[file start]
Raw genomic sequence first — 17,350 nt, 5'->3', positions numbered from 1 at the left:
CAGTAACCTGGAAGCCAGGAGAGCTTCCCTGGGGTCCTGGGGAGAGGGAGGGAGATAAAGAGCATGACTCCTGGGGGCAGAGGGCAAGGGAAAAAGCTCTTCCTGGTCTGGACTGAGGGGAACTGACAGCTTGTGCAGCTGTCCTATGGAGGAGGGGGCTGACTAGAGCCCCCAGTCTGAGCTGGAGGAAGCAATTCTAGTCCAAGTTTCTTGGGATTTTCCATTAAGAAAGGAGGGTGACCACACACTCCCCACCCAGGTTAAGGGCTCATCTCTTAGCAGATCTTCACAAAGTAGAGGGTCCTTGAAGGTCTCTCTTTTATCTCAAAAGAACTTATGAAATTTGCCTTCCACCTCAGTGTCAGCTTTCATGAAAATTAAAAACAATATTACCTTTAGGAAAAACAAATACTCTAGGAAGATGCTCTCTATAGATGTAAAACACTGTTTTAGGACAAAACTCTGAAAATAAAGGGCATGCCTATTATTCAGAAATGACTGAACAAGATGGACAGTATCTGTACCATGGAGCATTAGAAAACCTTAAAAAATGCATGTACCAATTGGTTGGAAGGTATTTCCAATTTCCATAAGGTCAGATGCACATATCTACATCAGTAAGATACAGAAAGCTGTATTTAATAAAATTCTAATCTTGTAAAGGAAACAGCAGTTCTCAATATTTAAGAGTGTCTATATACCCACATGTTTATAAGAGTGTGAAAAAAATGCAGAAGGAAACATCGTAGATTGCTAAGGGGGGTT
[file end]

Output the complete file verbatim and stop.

Raw genomic sequence first — 17,350 nt, 5'->3', positions numbered from 1 at the left:
CAGTAACCTGGAAGCCAGGAGAGCTTCCCTGGGGTCCTGGGGAGAGGGAGGGAGATAAAGAGCATGACTCCTGGGGGCAGAGGGCAAGGGAAAAAGCTCTTCCTGGTCTGGACTGAGGGGAACTGACAGCTTGTGCAGCTGTCCTATGGAGGAGGGGGCTGACTAGAGCCCCCAGTCTGAGCTGGAGGAAGCAATTCTAGTCCAAGTTTCTTGGGATTTTCCATTAAGAAAGGAGGGTGACCACACACTCCCCACCCAGGTTAAGGGCTCATCTCTTAGCAGATCTTCACAAAGTAGAGGGTCCTTGAAGGTCTCTCTTTTATCTCAAAAGAACTTATGAAATTTGCCTTCCACCTCAGTGTCAGCTTTCATGAAAATTAAAAACAATATTACCTTTAGGAAAAACAAATACTCTAGGAAGATGCTCTCTATAGATGTAAAACACTGTTTTAGGACAAAACTCTGAAAATAAAGGGCATGCCTATTATTCAGAAATGACTGAACAAGATGGACAGTATCTGTACCATGGAGCATTAGAAAACCTTAAAAAATGCATGTACCAATTGGTTGGAAGGTATTTCCAATTTCCATAAGGTCAGATGCACATATCTACATCAGTAAGATACAGAAAGCTGTATTTAATAAAATTCTAATCTTGTAAAGGAAACAGCAGTTCTCAATATTTAAGAGTGTCTATATACCCACATGTTTATAAGAGTGTGAAAAAAATGCAGAAGGAAACATCGTAGATTGCTAAGGGGGGTT